For this reason, viewers usually interpret data based on the chart format presented to them. Reinholtz, Maglio and Spiller investigate whether viewers’ interpretation of the data is inconsistent when the trend of the graphs in the two formats moves in different directions. Since the cumulative number of COVID-19 cases is always increasing, divergence between the formats only happens when the daily number of new cases is decreasing. This diverging state occurs repeatedly over time as the number of new cases tends to rise and fall.
To examine this idea, the researchers conducted an experiment showing 20 days of COVID-19 data to 596 participants recruited online. The participants were first split into two groups; those who would be shown the data as a cumulative number of cases and those who would be shown the data as daily new cases of infections.
Both groups were further split with some shown one state’s data from March 16, 2020, to April 4, 2020, when the number of new cases was decreasing. And the rest were shown data from May 7, 2020, to May 26, 2020, when the number of new cases was increasing.
On the left side are the graphs of the daily changes in new COVID-19 infections, while the right side graphs the cumulative cases. The two graphs at the top represent the period when the number of new cases was increasing and the bottom two represent the period when the number of cases was decreasing.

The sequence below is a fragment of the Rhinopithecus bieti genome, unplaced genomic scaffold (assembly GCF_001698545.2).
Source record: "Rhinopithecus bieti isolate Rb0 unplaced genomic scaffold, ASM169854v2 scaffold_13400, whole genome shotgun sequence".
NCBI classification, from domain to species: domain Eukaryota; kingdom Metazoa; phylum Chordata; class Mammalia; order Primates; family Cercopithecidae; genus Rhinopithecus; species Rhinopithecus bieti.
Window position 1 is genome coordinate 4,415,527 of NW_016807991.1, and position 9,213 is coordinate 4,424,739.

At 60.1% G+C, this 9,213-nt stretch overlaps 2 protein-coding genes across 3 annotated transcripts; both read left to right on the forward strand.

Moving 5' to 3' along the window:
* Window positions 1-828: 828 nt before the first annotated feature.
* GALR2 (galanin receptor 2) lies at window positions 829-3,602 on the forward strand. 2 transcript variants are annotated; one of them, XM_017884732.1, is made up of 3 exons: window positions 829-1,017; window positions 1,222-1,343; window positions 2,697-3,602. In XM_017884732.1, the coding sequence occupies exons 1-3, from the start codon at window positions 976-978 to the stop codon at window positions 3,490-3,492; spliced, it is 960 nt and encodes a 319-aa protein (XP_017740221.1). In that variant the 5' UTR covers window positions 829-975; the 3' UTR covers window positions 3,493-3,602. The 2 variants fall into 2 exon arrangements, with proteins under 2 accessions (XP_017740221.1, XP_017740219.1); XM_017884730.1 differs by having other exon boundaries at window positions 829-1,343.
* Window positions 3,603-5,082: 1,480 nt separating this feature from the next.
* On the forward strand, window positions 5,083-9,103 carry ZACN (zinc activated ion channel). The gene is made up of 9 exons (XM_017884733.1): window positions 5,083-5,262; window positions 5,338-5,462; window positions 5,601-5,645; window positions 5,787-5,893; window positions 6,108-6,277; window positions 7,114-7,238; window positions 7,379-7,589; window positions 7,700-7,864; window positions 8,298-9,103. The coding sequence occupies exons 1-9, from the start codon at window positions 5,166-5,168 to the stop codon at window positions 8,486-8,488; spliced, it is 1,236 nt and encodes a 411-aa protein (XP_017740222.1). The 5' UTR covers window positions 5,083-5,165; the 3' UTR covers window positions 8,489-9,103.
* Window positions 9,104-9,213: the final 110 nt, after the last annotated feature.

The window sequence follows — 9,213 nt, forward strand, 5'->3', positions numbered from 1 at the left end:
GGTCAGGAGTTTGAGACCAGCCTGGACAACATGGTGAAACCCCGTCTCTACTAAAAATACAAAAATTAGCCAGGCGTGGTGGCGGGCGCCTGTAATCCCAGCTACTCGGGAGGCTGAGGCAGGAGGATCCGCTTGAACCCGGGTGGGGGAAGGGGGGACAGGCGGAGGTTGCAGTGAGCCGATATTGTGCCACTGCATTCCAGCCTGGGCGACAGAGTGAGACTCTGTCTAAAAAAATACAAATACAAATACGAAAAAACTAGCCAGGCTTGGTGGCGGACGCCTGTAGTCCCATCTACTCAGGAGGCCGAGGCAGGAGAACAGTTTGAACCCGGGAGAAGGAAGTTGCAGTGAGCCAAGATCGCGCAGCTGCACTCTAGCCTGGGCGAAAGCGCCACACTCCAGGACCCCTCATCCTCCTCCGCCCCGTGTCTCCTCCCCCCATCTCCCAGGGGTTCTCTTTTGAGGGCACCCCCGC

After viewing their assigned graph, participants were asked to fill out a survey in which they indicated their opinion on the current level of risk and then were asked a series of questions to indicate how likely they would be to engage in certain behaviors given the level of risk. These questions included outdoor and indoor dining, using public transportation, having visitors in one’s home, sending their children back to school and various questions around shopping and using other services.
The researchers found that when daily new cases of COVID-19 were decreasing, participants perceived greater risk when viewing the data as cumulative cases of infections (showing an increasing trend) than when viewing the data as daily cases of new infections (showing a decreasing trend).
When daily cases were increasing there wasn’t much of a difference in judgments of risk as both charts showed an increasing trend. This was not a great surprise to the researchers given their past research in the area.
However, they were surprised to find that the participants’ behavioral intentions did not necessarily follow their risk judgments. Participants indicated a stronger intention to engage in risky behavior when they viewed a chart with the format as daily changes in new cases. They indicated a stronger likelihood to engage in risky behavior regardless of whether the trend of new cases was increasing or decreasing.
These findings suggest that what seems to be a minor choice in how to present data may lead to different conclusions about risk among viewers and even impact their intended behaviors. Based on these results, authorities may want to consider presenting data as cumulative cases, rather than daily changes, as a type of behavioral “nudge” to increase appropriate risk responses during a pandemic.